Madrid: The governing Spanish Socialist Workers' Party (PSOE) on Monday won the country's general election but not with a majority. 

Pedro Sánchez’s Socialist Workers’ party (PSOE) won 123 seats, defeating both the conservative People’s party (PP), which won 66 seats, the centre-right Citizens party, which won 57. Moreover, the anti-austerity Unidas Podemos and its allies garnered 42, while Vox mananged to secure 24. 

To form the government, Sanchez will need to form an alliance with either left-wing Podemos and regional parties.
Spaniards began voting in an uncertain snap general election on Sunday marked by a resurgence of the far-right after more than four decades on the outer margins of politics. 

Sanchez, who took power in June after ousting conservative prime minister Mariano Rajoy in a no-confidence vote, has warned against Spain replicating what happened in Finland's elections two weeks ago.

There, the far-right Finns Party came second, closely tailing the leftist Social Democrats, after polls initially predicted it would end up in the fifth position.

The rise of Vox

By far the novelty of these elections is the emergence of far-right party Vox, which is known to oppose multiculturalism, feminism and unrestricted migration, burst onto the scene in December regional polls in southern Andalusia and looks set to make its first-ever entrance into the national parliament.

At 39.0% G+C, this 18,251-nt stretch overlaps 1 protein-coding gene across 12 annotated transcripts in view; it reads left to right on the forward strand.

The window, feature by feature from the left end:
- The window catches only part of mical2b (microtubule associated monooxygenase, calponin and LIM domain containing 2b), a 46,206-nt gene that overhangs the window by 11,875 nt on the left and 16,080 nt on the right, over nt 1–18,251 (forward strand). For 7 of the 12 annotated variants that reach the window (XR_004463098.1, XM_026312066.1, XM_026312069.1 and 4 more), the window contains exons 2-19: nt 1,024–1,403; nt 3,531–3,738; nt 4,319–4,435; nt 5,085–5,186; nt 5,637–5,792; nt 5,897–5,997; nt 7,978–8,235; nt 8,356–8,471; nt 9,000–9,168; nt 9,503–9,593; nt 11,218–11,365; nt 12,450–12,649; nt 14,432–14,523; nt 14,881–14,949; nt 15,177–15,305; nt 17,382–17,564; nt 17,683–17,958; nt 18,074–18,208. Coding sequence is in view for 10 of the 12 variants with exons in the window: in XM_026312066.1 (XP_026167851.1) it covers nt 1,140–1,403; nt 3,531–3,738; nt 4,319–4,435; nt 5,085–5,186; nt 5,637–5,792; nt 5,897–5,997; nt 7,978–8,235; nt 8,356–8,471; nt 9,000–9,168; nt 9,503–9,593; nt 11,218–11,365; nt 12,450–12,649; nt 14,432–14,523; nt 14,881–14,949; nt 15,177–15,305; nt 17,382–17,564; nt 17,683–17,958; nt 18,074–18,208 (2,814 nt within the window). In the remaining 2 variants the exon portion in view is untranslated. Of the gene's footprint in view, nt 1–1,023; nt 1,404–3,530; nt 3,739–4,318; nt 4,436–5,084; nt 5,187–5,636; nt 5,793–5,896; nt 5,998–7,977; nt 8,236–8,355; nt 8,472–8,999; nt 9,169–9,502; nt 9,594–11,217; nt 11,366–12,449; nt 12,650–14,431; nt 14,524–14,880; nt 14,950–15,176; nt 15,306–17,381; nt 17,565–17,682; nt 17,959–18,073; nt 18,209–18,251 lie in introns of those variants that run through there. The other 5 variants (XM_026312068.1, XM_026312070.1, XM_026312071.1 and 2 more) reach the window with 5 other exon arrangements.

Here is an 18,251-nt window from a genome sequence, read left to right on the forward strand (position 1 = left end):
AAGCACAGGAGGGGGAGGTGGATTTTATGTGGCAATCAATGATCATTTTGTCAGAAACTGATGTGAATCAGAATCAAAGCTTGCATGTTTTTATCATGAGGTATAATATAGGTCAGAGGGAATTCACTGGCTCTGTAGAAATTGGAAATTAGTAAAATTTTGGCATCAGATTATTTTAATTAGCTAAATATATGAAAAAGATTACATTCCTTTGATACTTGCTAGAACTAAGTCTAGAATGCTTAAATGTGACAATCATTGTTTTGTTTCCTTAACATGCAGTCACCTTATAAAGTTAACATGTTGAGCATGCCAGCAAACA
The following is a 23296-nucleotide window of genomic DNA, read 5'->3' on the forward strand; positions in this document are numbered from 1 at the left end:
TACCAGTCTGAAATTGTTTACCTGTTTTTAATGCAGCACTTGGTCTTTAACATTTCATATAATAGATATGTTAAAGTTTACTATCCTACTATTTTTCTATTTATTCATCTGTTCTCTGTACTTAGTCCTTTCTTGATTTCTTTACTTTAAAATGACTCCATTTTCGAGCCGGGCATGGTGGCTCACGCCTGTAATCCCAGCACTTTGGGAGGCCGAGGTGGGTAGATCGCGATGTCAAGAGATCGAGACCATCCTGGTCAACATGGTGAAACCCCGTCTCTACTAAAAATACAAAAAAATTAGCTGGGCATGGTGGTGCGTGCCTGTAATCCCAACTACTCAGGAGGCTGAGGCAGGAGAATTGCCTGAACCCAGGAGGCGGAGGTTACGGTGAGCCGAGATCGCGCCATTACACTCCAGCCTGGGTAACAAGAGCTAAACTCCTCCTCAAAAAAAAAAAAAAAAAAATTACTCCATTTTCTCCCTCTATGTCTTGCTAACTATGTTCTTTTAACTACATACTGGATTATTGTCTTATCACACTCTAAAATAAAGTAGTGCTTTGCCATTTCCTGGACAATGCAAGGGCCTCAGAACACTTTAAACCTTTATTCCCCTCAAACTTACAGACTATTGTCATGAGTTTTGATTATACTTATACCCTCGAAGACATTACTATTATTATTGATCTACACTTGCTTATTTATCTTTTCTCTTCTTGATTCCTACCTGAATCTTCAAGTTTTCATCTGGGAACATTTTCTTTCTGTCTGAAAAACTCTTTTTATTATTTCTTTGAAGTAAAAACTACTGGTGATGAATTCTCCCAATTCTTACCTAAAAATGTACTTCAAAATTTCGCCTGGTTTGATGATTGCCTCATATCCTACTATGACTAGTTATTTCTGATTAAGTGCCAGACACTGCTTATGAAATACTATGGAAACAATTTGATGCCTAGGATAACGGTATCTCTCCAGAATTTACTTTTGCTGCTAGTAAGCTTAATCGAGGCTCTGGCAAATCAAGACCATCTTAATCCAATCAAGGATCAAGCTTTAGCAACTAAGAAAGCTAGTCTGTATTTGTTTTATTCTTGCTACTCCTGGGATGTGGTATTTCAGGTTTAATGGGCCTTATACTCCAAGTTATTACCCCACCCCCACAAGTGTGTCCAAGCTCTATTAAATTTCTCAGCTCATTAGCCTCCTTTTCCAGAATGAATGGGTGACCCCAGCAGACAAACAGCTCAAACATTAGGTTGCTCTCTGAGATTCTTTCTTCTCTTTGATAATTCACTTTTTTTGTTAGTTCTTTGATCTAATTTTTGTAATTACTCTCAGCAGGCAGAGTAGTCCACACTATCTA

"There is a real, true risk," Sanchez said this week, warning that a right-wing government supported by Vox could emerge in Spain after the elections, even if opinion polls say this is unlikely.

Founded by a former member of the conservative Popular Party (PP), with a strong stance against feminism and illegal immigration, Vox has risen thanks to its hard line against separatists in Catalonia.

The region in northeastern Spain was the scene of a secession attempt in 2017 that sparked the country's biggest crisis in decades and caused major concern in Europe. Since then, the crisis has continued to cast a pall over Spanish politics.

Sanchez was forced to call Sunday's early elections after Catalan pro-independence lawmakers in the national parliament, angered at the trial of their leaders in Madrid, refused to give him the support he needed for his 2019 budget.

Right-wing parties have for their part lambasted Sanchez, at the head of a minority government, for his attempts to negotiate with Catalan separatists who still govern the region, accusing him of being a traitor.

With no party expected to get anywhere near an absolute majority in what will be the third elections in three-and-a-half years, Spain's fragmented political landscape looks set to continue.

If, as opinion polls predict, Sanchez wins without a majority, he will have to forge alliances with far-left Podemos -- as he did over the past 10 months -- but also possibly smaller groupings like Catalan separatist parties.

He would rather not have to do that, given right-wing parties' accusations that he cosied up with the "enemies of Spain" during his time in government.

A possible alliance with Ciudadanos has not been ruled out, even if the centre-right party's leader Albert Rivera has made "chasing" the socialists from power a "national urgency." 

"Fragmented Spain votes with great uncertainty," headlined top-selling daily El Pais on its front page on Sunday, while rival daily El Mundo headlined: "Spain votes today on tenterhooks due to the uncertainty".

With inputs from PTI